Aquatic Macroinvertebrate Identification
Most aquatic invertebrates will live the majority of their life time in the water and only emerge as terrestrial adults. There are two types of life cycles that an invertebrate will go through as it grows.
Complete metamorphosis has four distinct phases in which the organism does not resemble its previous form.
Eggs are deposited in the water and hatch into larvae.
Larvae eat and eat and eat until they grow enough begin their transformation.
Pupae enclose themselves in cases, sacs, or their outer skin hardens into a protective shell. Inside the develop into their adult form.
Adults emerge from their cases and fly off to mate and lay more eggs.
Examples of invertebrates that go through complete metamorphosis are caddisflies, midges, and crane flies.
Incomplete metamorphosis has three phases.
Eggs are deposited in the water and hatch into nymphs.
Nymphs eat and grow but periodically shed their rigid exoskeleton during their molting phases so they can grow some more. Molting occurs repeatedly during this stage of development. Wing pads develop gradually with each molt.
Adults emerge after the last molt, dry their wings and fly off to mate and lay more eggs.
Examples of invertebrates that go through incomplete metamorphosis are
mayflies, stoneflies, and dragonflies.
Anterior: Refers to the head end of the body/structure.
Lateral: Refers to the side of the body/structure.
Posterior: Refers to the tail end of the body/structure.
Dorsal: Refers to the upper or top part of the body/structure.
Ventral: Refers to the lower or bottom part of the body/structure.
Head: Usually capsule-like and contains the feeding apparatus of the organism.
Thorax: Composed three segments and the location of the legs or leg-like appendages.
Abdomen: Composed of several segments (often 8-11).
Antennae: A pair of slender movable sensory organs located on the head.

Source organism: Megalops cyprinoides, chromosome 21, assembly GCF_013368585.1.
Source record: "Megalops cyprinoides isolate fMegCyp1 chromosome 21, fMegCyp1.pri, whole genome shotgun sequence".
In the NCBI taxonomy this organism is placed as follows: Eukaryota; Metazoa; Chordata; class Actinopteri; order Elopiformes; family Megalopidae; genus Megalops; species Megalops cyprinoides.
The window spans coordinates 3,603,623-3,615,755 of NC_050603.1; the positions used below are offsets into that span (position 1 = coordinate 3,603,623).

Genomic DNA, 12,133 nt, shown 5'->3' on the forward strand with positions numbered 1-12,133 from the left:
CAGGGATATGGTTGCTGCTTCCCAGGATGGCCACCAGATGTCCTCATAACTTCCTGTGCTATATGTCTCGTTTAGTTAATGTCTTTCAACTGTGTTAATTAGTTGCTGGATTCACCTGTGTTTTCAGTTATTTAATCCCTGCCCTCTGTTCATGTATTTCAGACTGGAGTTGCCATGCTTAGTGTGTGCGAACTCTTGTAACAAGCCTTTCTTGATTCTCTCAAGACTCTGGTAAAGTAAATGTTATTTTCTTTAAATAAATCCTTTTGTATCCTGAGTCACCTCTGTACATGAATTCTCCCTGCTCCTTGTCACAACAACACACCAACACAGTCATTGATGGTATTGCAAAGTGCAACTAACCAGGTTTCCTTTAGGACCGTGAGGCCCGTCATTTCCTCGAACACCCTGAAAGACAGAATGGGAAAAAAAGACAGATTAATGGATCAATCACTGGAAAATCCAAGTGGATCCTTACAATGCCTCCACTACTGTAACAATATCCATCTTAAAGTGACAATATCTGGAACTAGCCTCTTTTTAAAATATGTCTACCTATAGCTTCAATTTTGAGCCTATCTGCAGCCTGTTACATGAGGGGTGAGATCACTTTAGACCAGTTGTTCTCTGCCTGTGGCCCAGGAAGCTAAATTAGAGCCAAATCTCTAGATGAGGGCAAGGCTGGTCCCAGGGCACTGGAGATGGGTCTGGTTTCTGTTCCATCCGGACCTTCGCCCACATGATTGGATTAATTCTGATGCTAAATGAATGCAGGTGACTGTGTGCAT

Mandibles: A pair of appendages near the mouth used to grab, cut and chomp.
Tarsal claws: Claws located at the end of the leg.
Cerci: Appendages located on posterior end of some insects.
Bioindicators are taxa that effectively indicate the condition of the environment because of their limited tolerance to environmental variability.
Many taxa differ with regard to their sensitivity to environmental change and habitat requirements so we can choose the taxon according to the needed resolution.
Factors governing aquatic insect distribution:
Sediment and substrate type
Presence of pollutants such as pesticides, acidic materials and heavy metals
Levels of Sensitivity or Stress Tolerance
Very Intolerant: Usually found only in nearly pristine environments; quickly eliminated if large disturbances occur; do not occur in high numbers.
Somewhat Intolerant: Will be in pristine environments but can also withstand a limited amount of disturbance; usually do not occur in high numbers.
Facultative: Occur in environments with conditions ranging from pristine to moderate levels of disturbance; often occur in high numbers under conditions of moderate disturbance.
Somewhat Tolerant: Similar to very tolerant but they cannot survive in severely disturbed environments; occur in high numbers but they do not dominate the community as completely as the very tolerant kinds.
Very Tolerant: Seldom found in pristine environments; occasionally found in moderately disturbed environments; exceptionally high numbers in environments with severe disturbance; can withstand almost anything; flourish where conditions are so bad that they probably have only one or two competitors, or none.
Curious about how to identify the macroinvertebrates living in your stream or pond? Learn more about the different orders and families by clicking the button below!